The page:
From an Aristotelian perspective, individuals and corporations have a telos or end. For individuals this means achieving a good life partially through rewarding, fulfilling work and contribution to the polis.(community). The ‘good’ for a corporation consists in contributing to making the good life possible for the community’s members through the generation of wealth, creation of employment and provision of services. Our life narrative is what connects the individual to the community. How we conduct our lives, honing our intellectual virtues whilst habituating our moral virtues, will determine our life’s narrative. An individual’s narrative is a crucial factor in sustaining the traditions of the community since our individuality is both socially constituted and socially situated. We are all members of several communities, whether it is situated in an individual company, neighborhood or town, as part of a social institution or in society as a whole. Our self-interest is for the most part identical to the larger interests of the group and when an individual’s actions reflect an imbalance between effectiveness and excellence the community as a whole inevitably suffers. If the intellectual virtue of techne is not balanced with the moral virtue of areté, skill will become corrupted and the individual will ultimately succumb to the vices of excess and/or deficiency.

It is ironic that the CRAs were ostensibly promoting a service that was critical in providing information to allow the investment community to construct balanced portfolios of CMBS, while the individuals responsible in providing this information neglected to find a balance of intellectual and moral virtue in their professional lives. These imbalances—both in the resultant CMBS portfolios and in the character of CRA executives—were significantly instrumental in triggering the largest loss of wealth the global community has ever experienced—an event that will reoccur with increasing devastation until the concept of areté is habituated in the actions of individuals in financial community.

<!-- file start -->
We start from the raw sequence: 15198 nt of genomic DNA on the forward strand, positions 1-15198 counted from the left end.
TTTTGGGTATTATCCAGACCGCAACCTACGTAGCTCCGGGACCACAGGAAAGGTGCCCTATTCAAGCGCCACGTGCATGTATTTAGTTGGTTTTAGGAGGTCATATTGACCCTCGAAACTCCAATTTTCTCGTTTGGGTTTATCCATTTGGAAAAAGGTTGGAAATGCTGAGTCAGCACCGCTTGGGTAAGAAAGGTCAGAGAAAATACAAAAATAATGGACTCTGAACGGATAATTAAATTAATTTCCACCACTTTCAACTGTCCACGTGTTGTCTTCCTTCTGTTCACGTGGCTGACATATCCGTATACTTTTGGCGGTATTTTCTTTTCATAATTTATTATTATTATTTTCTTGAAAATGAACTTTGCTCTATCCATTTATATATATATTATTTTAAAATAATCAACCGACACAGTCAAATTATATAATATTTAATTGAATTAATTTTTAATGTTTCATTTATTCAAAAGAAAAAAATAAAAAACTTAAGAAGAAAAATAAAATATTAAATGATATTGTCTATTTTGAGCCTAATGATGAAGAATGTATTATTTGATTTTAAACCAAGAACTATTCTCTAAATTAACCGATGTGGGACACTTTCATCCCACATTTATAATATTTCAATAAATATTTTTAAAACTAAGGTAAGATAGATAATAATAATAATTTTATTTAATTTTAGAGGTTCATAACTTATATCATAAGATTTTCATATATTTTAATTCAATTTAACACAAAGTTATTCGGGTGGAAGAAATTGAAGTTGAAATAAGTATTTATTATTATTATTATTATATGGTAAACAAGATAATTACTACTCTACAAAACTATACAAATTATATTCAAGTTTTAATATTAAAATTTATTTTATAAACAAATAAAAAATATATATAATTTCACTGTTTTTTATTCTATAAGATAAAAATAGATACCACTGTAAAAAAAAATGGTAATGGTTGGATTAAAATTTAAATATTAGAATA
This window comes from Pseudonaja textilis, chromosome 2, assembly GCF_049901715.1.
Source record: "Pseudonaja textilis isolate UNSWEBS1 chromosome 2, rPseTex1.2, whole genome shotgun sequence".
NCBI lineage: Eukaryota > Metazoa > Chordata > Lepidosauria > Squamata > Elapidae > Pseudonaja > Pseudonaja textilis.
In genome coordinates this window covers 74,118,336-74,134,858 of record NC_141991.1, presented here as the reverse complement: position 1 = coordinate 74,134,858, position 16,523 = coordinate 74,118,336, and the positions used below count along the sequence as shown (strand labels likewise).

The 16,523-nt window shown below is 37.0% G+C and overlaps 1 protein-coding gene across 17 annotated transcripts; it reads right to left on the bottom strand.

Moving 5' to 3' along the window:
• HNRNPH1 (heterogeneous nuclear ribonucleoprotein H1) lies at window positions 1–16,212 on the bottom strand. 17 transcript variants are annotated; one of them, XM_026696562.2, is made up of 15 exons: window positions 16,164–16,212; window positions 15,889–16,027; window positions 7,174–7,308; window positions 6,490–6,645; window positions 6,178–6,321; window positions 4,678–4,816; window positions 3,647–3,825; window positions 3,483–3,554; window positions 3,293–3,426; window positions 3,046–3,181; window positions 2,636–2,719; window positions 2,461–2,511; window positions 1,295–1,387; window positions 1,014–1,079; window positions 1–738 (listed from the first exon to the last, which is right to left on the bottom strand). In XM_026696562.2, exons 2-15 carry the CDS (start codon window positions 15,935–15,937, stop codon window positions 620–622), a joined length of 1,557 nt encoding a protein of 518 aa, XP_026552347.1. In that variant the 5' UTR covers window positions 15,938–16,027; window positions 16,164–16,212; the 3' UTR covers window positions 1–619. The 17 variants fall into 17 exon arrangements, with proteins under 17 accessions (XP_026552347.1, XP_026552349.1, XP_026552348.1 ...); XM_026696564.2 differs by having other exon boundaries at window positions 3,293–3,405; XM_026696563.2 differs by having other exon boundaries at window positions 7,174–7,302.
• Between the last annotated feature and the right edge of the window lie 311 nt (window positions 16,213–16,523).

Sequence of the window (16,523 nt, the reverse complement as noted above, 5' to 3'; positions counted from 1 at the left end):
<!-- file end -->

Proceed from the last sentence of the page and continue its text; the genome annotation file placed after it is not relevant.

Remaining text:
Thursday, September 3, 2009

Bank Executives & The Concept of Risk Reward

Imagine the following scenario: You are an avid supporter of your hometown professional hockey team and over the last several years the general manager initiated a policy of trading away his skilled defensive players in order to produce a team with highly innovative but undisciplined offensive players. Upon enacting this new initiative, the team not only fails to make the playoffs but finishes the season at the bottom of the league standings. As expected the team’s failure was due to a total lack of defense leaving the team vulnerable to any offensive attack from the opposing teams. Furthermore, suppose at the end of the season it became known that while the average player on the team was earning $1.9 million per season, the General Manager was earning a salary of $606 million. Furthermore, imagine if when the season finished the team announced that due to the team’s poor performance that there would be a surcharge on ticket prices that would effective triple the cost to attend a game for years to follow. Would you be outraged? Would you demand that the manager be fired, or at the very least, adjust his compensation to reflect his performance? In all likelihood there would be insurrection and a boycott of the team.

However, this is not how Wall Street works according to the 16th Annual Executive Compensation Survey published September 2nd 2008 by the Washington based Institute for Policy Studies (IPS). In 2008, the year taxpayers rescued the financial industry, chief executives at the top 20 financial recipients of bailout dollars earned 37 percent more than their CEO counterparts elsewhere in the U.S. economy. The pay gap between CEOs and rank-and-file employees has also continued to extend: in 2008, according to the study, top executives averaged 319 times more in pay than the average American worker, compared to 30 to 40 times in the 1980s. CEOs at the 20 top bailout banks earned 436 times more. Is there anything wrong with this picture?

CEO Compensation/Average worker wage.